list at joreybump.com
Fri Feb 25 09:26:02 EST 2005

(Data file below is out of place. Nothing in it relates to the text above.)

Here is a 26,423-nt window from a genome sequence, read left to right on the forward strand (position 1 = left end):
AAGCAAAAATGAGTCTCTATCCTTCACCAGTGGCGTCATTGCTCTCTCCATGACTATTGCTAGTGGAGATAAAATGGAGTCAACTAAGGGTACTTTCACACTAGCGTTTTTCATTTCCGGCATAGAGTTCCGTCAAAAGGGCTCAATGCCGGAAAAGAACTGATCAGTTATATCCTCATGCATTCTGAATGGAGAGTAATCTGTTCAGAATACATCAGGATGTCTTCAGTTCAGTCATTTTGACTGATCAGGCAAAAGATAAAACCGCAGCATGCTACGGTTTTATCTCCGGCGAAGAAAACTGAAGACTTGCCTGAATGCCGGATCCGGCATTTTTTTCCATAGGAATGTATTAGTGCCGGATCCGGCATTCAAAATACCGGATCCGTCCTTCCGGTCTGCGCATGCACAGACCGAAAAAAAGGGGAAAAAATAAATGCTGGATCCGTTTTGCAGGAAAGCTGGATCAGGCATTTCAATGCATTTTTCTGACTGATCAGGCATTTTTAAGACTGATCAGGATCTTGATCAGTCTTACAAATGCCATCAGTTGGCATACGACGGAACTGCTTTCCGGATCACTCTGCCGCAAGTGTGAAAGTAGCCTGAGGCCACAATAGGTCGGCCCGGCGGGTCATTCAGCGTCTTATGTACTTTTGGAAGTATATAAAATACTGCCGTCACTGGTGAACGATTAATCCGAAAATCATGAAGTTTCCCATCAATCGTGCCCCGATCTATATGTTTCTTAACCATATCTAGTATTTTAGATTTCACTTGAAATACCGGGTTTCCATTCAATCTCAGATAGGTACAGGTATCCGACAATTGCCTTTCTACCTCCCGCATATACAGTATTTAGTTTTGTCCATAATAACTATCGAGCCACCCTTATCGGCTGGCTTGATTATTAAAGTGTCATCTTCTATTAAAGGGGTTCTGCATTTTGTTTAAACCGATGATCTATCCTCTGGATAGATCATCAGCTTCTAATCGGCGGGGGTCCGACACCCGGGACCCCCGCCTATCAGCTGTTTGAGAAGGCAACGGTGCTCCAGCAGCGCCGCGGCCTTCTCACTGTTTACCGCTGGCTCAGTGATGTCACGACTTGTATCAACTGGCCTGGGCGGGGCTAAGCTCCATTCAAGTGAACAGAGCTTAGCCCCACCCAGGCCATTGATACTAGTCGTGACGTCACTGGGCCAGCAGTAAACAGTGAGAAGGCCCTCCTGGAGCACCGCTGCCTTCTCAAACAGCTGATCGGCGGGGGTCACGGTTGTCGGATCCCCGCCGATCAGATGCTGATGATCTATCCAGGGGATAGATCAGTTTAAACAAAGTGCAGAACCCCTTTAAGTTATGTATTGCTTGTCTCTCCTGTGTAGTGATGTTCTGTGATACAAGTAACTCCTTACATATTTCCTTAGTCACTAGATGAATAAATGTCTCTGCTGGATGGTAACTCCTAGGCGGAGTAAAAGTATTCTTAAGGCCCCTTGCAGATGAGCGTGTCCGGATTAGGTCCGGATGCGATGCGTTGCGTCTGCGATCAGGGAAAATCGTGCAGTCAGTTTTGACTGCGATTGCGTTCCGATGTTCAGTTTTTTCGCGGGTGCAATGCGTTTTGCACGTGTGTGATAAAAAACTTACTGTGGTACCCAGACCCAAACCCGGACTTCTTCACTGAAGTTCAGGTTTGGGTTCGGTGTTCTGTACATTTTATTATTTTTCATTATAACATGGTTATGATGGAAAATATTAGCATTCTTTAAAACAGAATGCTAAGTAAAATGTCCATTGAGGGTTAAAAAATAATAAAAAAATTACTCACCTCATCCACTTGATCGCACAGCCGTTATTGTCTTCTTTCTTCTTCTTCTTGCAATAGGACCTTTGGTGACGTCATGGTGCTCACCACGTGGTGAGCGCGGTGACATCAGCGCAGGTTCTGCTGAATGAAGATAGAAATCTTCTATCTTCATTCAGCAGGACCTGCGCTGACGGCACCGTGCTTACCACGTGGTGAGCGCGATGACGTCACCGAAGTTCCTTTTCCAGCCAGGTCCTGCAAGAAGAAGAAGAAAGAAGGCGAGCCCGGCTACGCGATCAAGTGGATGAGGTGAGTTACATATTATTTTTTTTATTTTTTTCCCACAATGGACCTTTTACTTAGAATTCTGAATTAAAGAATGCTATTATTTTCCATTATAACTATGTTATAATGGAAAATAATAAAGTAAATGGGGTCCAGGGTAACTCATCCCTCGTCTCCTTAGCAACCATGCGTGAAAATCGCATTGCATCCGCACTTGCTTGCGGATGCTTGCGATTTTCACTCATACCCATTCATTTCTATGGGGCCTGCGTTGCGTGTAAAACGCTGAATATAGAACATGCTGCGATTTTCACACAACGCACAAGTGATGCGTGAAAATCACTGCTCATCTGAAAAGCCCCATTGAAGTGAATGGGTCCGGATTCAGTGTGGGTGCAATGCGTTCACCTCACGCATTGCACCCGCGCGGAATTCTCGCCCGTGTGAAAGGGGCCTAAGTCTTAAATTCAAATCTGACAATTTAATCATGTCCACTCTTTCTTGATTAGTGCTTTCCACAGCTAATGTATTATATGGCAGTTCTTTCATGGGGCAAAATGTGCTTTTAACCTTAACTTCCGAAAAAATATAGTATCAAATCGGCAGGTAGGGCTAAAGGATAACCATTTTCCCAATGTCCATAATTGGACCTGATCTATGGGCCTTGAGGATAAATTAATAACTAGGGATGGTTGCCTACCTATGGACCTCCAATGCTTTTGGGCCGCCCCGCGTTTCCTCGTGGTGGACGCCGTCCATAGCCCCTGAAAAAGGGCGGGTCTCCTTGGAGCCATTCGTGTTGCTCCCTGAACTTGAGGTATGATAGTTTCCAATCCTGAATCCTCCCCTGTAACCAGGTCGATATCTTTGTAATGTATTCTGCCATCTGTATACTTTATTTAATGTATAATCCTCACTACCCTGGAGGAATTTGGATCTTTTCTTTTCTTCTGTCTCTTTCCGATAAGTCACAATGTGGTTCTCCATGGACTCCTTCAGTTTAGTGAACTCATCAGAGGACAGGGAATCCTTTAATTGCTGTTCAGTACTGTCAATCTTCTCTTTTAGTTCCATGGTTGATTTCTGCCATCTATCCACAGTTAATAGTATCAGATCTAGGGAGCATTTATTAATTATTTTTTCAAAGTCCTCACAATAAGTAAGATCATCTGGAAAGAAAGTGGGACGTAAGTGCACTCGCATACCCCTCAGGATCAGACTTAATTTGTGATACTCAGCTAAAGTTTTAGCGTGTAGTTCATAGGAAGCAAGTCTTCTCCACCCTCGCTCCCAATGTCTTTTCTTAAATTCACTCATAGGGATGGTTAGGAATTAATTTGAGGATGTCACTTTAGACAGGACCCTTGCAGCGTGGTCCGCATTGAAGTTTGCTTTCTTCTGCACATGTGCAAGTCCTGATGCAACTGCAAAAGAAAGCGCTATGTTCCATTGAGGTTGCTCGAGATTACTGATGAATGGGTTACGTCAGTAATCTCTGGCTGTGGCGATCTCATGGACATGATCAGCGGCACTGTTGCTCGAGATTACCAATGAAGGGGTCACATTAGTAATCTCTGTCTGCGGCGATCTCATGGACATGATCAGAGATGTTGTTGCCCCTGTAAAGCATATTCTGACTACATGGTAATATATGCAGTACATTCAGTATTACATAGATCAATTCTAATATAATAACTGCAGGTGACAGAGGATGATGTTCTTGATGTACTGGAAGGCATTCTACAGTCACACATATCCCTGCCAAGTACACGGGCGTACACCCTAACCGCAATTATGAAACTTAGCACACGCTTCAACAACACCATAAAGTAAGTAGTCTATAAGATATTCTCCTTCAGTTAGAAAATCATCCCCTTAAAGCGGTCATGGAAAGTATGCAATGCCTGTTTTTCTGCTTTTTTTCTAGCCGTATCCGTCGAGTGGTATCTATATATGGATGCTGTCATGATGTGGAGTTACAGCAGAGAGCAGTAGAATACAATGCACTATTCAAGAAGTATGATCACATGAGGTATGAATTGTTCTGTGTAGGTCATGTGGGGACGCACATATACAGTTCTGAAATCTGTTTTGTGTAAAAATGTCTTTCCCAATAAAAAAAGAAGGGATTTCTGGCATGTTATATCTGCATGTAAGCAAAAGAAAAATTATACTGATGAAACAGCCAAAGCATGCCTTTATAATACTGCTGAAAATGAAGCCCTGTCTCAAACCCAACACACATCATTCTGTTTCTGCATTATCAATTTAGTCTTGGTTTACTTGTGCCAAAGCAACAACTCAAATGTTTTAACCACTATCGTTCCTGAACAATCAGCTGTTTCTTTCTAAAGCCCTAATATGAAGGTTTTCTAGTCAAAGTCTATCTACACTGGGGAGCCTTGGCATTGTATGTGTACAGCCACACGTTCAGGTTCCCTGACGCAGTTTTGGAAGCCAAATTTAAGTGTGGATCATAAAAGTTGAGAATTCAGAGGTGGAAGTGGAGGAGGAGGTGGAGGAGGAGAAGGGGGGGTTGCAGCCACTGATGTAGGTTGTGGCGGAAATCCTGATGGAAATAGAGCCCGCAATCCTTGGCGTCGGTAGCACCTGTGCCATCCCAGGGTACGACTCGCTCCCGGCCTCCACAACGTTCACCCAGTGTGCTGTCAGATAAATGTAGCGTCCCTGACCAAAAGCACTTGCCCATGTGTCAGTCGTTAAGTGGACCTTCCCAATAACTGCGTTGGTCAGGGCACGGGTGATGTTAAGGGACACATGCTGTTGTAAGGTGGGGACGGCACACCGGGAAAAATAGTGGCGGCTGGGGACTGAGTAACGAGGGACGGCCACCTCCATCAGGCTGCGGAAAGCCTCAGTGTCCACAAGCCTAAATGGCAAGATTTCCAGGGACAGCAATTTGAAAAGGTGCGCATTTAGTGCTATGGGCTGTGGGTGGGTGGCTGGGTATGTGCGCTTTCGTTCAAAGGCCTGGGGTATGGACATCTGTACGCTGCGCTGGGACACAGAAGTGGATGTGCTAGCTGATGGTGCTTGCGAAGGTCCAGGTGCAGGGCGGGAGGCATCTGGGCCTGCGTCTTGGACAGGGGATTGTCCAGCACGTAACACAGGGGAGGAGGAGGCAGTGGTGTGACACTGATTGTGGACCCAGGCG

Nicolas Lehuen wrote: > On Fri, 25 Feb 2005 14:36:10 +0000 (GMT), lafras at sun.ac.za > <lafras at sun.ac.za> wrote: >>when opening up a *.py script in my browser, everything works fine and >>apache displays what it should, however when i try open a *.html file, i >>get this error, > > If you use the SetHandler directive, each and every request is handled > by mod_python, which then uses mod_python.publisher to publish > something according to the request. So with the setup you describe, > even a request for an html page is handled by the publisher, which > does not find anything to do with the URL it is provided. > > A simple solution is simply to tell Apache to use mod_python only for > .py files ; for this you use the AddHandler directive instead of the > SetHandler one : > > AddHandler mod_python .py > > instead of : > > SetHandler mod_python As Nicolas says, AddHandler allows you to mix file types and works very well. However, you may lose the ability to hide the .py extension in your URLs. Assuming a published module in the apps directory, with the name foo.py that has a function named bar, SetHandler allows this: http://example.com/apps/foo/bar while AddHandler generally permits only this: http://example.com/apps/foo.py/bar Many people prefer the hidden extension for aesthetic reasons and to obscure the type of web technology used. While you may be able to achieve the same result with AddHandler and MultiViews, this introduces its own set of potential problems. While you are getting used to the idiosyncracies of Publisher, you may want to use SetHandler and put *all* of your published modules in one directory (like the apps directory mentioned above) and your non-Python resources elsewhere. This will help you to avoid common mistakes made by beginners and steer you towards developing a structure that works best with Publisher.